This species breeds during the spring and summer months.[10] When a male and female spider meet, the male will conduct a courtship dance. The dance involves waving their front legs, pedipalps and moving their abdomen up and down.[10][11] During the courtship dance males use their striped markings to signal that they wish to mate with the female.[4] The courting ritual relies heavily on eyesight.[11] The better the dance the more likely the female will want to mate. Males must be careful when approaching a female as they can risk being attacked or even mistaken as a prey species.[4] If the female is impressed with the male's dance she will allow the male to approach.[7] The female will crouch and allow the male to climb on top of her.[10] Male spiders use a pair of leg-like appendages called pedipalps to transfer sperm to the female during the mating process.[4] Females will stay with their egg sacs and will guard the young after they hatch. After the spiderlings have had their second moult they will leave the mother and fend for themselves.[10]

Taxonomic history


Salticus scenicus was one of the spiders included in Carl Alexander Clerck's 1757 work Svenska Spindlar / Aranei Suecici, the starting point for spider names in zoological nomenclature.[12] Clerck originally called the species Araneus scenicus, and Carl Linnaeus, in the 1758 edition of Systema Naturae named it Aranea scenica; the specific epithet scenicus means "actor".[13] Since then a number of synonyms have been published:[12]

  • Araneus scenicus
  • Aranea scenica
  • Aranea albo-fasciata
  • Aranea fulvata
  • Attus scenicus
  • Attus candefactus
  • Epiblemum faustum
  • Attus scenicoides
  • Calliethera histrionica
  • Calliethera scenica
  • Calliethera aulica
  • Salticus albovittatus
  • Attus histrionicus
  • Callithera alpina
  • Callietherus histrionicus
  • Epiblemum histrionicum
  • Salticus histrionicus
  • Epiblemum scenicum
  • Calliethera goberti
  • Calliethera albovittata


  1. ^ Roberts, Michael J. (1993). The Spiders of Great Britain and Ireland: Atypidae - Theridiosomatidae (Volume 1). Colchester: Harley Books. ISBN 9780946589050.
  2. ^ Cameron, H.D. (2005). "An etymological dictionary of North names". In Ubick, D.; Paquin, P.; Cushing, P.E.; Roth, V. (eds.). Spiders of North America: an identification manual. Keene (New Hampshire): American Arachnological Society. p. 73. ISBN 978-0977143900.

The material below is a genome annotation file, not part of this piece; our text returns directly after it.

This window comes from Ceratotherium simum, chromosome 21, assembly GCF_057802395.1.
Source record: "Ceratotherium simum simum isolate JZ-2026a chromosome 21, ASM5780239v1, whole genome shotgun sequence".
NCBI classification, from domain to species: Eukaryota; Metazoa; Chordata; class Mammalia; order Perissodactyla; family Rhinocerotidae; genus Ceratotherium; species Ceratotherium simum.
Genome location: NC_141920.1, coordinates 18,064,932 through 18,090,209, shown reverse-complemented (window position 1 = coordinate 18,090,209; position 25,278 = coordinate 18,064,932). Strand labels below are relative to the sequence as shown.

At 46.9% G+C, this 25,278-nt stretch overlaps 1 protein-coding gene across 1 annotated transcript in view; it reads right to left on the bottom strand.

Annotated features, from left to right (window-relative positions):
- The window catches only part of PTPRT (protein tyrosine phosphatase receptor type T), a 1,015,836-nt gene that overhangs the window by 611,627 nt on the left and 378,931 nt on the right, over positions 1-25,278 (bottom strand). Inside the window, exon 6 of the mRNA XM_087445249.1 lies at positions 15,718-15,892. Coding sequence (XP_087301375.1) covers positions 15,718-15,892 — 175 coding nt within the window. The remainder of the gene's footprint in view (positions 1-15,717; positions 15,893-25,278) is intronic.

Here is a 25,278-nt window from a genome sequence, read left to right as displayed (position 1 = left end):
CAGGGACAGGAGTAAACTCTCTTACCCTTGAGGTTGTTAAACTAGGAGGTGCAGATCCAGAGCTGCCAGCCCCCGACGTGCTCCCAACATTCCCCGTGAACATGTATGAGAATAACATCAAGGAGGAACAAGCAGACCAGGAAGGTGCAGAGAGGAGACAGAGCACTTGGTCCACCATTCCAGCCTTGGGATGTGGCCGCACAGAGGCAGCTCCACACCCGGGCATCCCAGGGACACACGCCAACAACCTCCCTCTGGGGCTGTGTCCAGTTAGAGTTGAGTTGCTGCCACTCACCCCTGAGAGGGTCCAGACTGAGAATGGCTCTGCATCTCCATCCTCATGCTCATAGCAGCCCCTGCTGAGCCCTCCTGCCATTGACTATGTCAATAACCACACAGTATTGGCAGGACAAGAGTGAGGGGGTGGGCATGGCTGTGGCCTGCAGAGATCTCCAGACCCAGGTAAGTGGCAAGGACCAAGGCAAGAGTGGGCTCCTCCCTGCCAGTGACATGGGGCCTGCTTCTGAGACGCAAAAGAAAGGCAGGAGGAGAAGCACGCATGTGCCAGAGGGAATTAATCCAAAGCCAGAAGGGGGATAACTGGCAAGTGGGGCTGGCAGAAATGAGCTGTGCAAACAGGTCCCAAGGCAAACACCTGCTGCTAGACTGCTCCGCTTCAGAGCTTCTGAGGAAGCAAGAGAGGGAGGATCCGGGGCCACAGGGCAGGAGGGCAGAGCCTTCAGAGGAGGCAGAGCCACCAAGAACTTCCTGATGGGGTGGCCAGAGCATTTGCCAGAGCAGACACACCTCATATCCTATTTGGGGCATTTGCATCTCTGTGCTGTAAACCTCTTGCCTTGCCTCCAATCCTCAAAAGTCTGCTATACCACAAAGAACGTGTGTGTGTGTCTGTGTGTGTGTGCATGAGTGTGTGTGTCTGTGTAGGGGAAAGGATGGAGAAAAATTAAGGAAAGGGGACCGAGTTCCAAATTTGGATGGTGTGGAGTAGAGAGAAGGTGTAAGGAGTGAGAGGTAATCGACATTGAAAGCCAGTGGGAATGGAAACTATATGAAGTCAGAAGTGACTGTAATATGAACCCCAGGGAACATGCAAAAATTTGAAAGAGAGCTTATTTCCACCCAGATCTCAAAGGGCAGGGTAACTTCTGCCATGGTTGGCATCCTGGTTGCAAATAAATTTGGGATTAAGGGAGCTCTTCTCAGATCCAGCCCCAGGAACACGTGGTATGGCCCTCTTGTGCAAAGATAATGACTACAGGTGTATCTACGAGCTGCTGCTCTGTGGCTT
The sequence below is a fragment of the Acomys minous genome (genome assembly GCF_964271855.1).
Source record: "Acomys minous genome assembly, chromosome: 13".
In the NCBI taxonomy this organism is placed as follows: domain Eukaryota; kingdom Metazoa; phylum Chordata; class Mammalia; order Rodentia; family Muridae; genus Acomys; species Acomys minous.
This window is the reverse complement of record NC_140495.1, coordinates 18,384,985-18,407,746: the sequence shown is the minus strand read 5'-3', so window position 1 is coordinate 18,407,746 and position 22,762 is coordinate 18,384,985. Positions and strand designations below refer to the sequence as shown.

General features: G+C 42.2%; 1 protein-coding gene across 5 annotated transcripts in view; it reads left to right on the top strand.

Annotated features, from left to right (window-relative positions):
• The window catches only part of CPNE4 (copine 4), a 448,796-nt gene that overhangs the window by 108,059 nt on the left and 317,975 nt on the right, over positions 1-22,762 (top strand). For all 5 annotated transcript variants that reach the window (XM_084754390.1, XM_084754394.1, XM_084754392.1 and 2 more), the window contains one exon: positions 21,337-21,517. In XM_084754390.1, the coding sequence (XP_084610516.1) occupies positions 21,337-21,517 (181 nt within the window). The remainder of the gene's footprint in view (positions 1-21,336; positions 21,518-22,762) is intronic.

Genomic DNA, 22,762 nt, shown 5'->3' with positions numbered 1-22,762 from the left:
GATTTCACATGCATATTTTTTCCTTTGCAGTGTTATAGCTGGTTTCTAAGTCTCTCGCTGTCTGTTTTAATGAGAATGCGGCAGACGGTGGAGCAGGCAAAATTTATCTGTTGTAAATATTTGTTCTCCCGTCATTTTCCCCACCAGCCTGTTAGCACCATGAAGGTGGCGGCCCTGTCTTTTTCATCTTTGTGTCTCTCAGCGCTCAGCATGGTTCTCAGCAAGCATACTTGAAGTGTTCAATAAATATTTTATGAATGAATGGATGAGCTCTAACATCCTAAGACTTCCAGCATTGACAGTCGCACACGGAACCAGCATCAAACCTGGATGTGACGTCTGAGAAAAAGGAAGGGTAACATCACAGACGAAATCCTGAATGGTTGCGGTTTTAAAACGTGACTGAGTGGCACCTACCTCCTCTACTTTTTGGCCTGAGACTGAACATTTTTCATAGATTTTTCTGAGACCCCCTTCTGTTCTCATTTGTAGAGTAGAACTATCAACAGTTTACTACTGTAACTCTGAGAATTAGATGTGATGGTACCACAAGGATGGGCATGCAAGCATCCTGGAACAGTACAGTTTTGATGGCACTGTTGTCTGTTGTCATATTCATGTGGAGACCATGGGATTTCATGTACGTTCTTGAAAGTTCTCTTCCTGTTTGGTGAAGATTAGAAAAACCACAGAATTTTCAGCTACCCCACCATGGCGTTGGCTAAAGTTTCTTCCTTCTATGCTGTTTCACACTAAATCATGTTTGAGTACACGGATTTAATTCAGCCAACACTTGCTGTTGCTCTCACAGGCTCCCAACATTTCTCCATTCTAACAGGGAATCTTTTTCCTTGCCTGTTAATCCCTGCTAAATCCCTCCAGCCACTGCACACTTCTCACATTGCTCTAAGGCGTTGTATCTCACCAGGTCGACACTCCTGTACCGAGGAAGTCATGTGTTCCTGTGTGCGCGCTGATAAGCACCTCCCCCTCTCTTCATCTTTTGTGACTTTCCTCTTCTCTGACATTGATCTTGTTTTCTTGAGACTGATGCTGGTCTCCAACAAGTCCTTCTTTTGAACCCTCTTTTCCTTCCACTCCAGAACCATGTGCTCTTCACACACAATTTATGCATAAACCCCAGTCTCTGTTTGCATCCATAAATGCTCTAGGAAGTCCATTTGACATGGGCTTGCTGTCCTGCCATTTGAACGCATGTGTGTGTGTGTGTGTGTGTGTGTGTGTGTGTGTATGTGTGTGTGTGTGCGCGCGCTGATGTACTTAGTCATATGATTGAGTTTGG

3. ^ a b c "Zebra spider (Salticus scenicus)". ARKive. Archived from the original on 2010-07-27. Retrieved September 22, 2010.
  4. ^ a b c d "Salticus scenicus (Clerck, 1757)". 2022-04-17. Retrieved 2022-04-17.
  5. ^ "Summary for Salticus scenicus (Araneae)". 2022-04-17. Retrieved 2022-04-17.
  6. ^ Bee, Lawrence; Oxford, Geoff; Smith, Helen (2020). Britain's Spiders: A Field Guide (Fully Revised and Updated Second ed.). Princeton University Press. p. 42. ISBN 9780691211800. OCLC 1230909843.
  7. ^ a b Duncan, James (2020-05-05). "Species of the day: Zebra Spider". Retrieved 2022-04-17.
  8. ^ Lawrence M. Dill (1975). "Predatory behavior of the zebra spider, Salticus scenicus (Araneae: Salticidae)". Canadian Journal of Zoology. 53 (9): 1284–1289. doi:10.1139/z75-153.
  9. ^ D. A. Parry & R. H. J. Brown (1959). "The jumping mechanism of salticid spiders" (PDF). Journal of Experimental Biology. 36 (4): 654–664. doi:10.1242/jeb.36.4.654.
  10. ^ a b c d "Salticus scenicus". 2022-04-29. Retrieved 2022-04-29.
  11. ^ a b "Zebra Spider". 2022-04-29. Retrieved 2022-04-29.
  12. ^ a b Norman I. Platnick (June 7, 2010). "Salticidae". The World Spider Catalog, Version 11.0. American Museum of Natural History.
  13. ^ Nick Loven. "Salticus scenicus". Nick's Spiders of Britain and Europe. Retrieved September 22, 2010.